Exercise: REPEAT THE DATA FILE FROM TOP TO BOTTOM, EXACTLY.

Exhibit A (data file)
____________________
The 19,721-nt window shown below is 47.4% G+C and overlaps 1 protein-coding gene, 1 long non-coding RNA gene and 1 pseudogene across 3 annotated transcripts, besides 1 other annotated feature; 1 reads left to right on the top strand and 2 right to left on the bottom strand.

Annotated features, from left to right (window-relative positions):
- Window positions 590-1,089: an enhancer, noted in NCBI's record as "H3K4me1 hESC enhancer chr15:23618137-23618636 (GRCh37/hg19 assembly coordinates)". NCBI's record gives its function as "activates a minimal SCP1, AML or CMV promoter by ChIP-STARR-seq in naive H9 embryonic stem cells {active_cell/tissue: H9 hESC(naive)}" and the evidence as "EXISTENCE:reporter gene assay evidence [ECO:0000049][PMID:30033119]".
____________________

The 19,721-nt window shown below is 47.4% G+C and overlaps 1 protein-coding gene, 1 long non-coding RNA gene and 1 pseudogene across 3 annotated transcripts, besides 1 other annotated feature; 1 reads left to right on the top strand and 2 right to left on the bottom strand.

Annotated features, from left to right (window-relative positions):
- Window positions 590-1,089: an enhancer, noted in NCBI's record as "H3K4me1 hESC enhancer chr15:23618137-23618636 (GRCh37/hg19 assembly coordinates)". NCBI's record gives its function as "activates a minimal SCP1, AML or CMV promoter by ChIP-STARR-seq in naive H9 embryonic stem cells {active_cell/tissue: H9 hESC(naive)}" and the evidence as "EXISTENCE:reporter gene assay evidence [ECO:0000049][PMID:30033119]".